I have begun to explore documentation in more depth because of Helen Samuels and documentation traditions, but also because this is now part of what I teach and research. I investigate, write about and critique collections/acquisition/appraisal policy from a complex, evidential point of view within a continuum philosophy, but what other ideas might be of interest? I note that definitions of the document in Furner’s review, as he compares different translations, refer to representation, reconstruction, demonstration (proving) something. This is very similar to my thoughts about ‘records as trace’ as described by the continuum, drawn from Derrida’s work. What is implied in this definition of the document is that a document cannot be the thing, but is only part of something. I have written about then and now and understandings of time within the context of records and will dig this out and post it. I am of the camp that claims that all documents are records and that all records are evidence of something. If they are good evidence, or represent good proof, well, that is another matter, completely subjective, dependent on purpose and context of use. There is something else here in relation to meaning and memory (or memory-making) that I think is missing. This is what the purpose of the document or the record is, whether it does it successfully or not. Representation, demonstration and reconstruction all point towards a greater purpose – remembering. And I would also link identity, defined in various ways including individual, group, organizational, institutional, but also cultural, societal etc. Memory and identity cannot be separated from each other and the intersections of these are as important as considering each on its own.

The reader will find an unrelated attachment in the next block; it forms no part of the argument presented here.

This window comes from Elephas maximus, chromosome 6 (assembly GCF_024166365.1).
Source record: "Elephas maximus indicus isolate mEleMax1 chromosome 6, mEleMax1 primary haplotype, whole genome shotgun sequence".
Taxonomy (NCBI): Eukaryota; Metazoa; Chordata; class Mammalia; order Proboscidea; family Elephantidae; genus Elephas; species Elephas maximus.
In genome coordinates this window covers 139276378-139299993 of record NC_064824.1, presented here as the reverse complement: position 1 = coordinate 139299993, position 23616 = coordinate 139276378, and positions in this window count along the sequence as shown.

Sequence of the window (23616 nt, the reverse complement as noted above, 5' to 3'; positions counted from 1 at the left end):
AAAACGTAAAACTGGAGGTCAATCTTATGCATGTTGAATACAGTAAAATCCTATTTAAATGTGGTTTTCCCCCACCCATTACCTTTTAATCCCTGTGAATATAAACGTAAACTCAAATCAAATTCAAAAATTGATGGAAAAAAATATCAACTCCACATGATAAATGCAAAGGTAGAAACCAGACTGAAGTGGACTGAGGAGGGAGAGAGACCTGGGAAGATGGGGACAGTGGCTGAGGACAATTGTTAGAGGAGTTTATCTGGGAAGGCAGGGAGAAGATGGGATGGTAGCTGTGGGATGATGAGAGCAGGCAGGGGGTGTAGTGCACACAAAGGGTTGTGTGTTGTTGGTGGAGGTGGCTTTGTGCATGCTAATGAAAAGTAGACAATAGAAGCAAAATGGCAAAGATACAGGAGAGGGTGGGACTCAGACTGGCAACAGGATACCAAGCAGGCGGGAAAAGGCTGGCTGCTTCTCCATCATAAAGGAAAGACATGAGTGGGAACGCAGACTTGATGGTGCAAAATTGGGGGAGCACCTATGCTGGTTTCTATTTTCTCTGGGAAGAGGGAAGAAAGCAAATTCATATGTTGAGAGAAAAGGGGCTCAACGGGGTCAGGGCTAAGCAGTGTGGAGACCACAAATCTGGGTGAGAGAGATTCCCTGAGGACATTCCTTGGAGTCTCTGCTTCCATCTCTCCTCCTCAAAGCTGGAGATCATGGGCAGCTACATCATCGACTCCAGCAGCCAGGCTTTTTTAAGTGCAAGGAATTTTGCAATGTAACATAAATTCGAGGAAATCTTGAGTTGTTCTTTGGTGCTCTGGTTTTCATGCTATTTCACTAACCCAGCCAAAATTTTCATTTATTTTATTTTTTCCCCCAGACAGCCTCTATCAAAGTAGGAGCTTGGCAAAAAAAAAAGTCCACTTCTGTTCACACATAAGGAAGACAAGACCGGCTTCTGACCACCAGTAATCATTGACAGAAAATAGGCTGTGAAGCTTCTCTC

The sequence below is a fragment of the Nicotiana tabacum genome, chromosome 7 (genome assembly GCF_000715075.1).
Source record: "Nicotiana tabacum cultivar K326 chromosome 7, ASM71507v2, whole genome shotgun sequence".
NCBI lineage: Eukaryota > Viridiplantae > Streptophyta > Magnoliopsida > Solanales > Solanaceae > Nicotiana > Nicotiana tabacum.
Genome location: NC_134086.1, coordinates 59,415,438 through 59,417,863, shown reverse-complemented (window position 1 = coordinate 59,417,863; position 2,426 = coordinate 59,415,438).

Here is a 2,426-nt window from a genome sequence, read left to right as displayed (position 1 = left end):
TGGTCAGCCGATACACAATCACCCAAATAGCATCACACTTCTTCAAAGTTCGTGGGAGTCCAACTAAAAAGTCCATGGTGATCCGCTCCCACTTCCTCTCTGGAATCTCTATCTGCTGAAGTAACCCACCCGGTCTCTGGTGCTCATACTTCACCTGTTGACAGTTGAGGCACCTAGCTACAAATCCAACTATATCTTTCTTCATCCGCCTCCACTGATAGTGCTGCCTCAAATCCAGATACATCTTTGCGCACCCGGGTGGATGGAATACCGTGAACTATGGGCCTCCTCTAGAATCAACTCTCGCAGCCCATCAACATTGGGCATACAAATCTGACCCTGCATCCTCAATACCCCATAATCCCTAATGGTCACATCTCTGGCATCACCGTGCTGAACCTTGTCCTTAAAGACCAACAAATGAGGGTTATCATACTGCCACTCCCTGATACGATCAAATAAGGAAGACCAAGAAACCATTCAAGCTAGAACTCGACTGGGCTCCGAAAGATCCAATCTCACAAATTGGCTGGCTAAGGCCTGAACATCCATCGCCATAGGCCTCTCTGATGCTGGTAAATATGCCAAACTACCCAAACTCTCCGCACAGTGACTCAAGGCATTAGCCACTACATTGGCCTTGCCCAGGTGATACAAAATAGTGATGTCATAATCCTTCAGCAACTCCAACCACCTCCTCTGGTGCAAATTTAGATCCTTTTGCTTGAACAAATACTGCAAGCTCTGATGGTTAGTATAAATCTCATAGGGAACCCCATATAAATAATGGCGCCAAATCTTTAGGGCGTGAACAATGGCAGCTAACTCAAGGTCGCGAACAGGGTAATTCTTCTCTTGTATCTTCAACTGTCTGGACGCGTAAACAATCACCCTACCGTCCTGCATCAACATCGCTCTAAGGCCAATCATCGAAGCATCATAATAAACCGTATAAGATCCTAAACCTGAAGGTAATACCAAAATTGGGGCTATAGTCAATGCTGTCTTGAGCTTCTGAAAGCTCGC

Furner’s paper, Information Science is Neither, drew me into another thought bubble about conceptualisation and I see that he has written another paper I need to read: